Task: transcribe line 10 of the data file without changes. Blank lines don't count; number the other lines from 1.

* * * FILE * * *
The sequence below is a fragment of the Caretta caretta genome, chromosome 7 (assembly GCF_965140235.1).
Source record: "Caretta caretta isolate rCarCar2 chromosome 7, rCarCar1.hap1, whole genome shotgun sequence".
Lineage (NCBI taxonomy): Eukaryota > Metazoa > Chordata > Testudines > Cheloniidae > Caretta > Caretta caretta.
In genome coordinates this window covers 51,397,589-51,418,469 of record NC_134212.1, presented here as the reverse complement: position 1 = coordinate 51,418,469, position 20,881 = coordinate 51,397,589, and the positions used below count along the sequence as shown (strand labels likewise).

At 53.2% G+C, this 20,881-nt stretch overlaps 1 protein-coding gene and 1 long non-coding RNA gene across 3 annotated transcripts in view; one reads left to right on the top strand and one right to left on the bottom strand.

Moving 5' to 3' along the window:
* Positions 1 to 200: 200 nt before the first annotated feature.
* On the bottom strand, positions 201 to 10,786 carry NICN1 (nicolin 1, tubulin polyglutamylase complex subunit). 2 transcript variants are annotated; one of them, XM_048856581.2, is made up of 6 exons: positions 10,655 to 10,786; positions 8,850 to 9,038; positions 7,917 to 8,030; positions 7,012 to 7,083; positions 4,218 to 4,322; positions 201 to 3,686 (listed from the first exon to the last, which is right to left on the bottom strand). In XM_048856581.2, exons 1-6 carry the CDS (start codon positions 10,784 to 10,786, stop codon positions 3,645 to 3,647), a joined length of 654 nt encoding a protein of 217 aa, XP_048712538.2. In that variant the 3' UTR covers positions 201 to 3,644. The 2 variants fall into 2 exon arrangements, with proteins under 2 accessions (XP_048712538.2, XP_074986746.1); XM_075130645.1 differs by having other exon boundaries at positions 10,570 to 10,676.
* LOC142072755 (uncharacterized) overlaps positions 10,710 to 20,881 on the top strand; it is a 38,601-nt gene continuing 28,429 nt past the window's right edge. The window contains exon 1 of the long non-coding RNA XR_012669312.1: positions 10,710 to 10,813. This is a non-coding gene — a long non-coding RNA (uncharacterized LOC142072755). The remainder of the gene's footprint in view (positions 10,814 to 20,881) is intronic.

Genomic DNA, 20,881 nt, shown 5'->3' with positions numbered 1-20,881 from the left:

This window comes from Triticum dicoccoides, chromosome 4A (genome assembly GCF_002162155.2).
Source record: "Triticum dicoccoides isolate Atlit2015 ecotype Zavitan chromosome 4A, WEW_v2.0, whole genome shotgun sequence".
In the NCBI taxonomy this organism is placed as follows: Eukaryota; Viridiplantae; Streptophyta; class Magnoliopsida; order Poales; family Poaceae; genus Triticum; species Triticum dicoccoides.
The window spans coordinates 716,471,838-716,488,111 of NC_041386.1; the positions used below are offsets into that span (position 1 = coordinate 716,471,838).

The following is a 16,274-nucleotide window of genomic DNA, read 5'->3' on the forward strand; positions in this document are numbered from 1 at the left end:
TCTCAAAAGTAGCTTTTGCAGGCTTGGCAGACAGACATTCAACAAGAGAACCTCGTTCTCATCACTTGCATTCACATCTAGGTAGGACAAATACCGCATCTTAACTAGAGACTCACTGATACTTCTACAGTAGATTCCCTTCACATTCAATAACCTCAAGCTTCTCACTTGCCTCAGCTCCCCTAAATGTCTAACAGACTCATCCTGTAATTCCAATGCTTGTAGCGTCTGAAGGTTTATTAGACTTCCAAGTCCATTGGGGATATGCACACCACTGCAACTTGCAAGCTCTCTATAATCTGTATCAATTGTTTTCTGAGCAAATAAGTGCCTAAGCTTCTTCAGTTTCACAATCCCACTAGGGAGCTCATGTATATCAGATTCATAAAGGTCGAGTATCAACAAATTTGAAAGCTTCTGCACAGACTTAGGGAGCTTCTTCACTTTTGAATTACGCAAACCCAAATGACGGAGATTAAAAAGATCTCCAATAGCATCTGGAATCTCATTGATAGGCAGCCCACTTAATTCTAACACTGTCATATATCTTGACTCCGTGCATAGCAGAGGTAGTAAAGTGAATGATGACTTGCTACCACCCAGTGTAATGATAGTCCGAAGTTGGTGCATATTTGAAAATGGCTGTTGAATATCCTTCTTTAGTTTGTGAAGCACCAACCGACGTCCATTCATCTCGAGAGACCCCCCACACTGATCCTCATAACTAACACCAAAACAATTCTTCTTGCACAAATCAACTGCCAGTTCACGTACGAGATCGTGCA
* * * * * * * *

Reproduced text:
Genomic DNA, 20,881 nt, shown 5'->3' with positions numbered 1-20,881 from the left: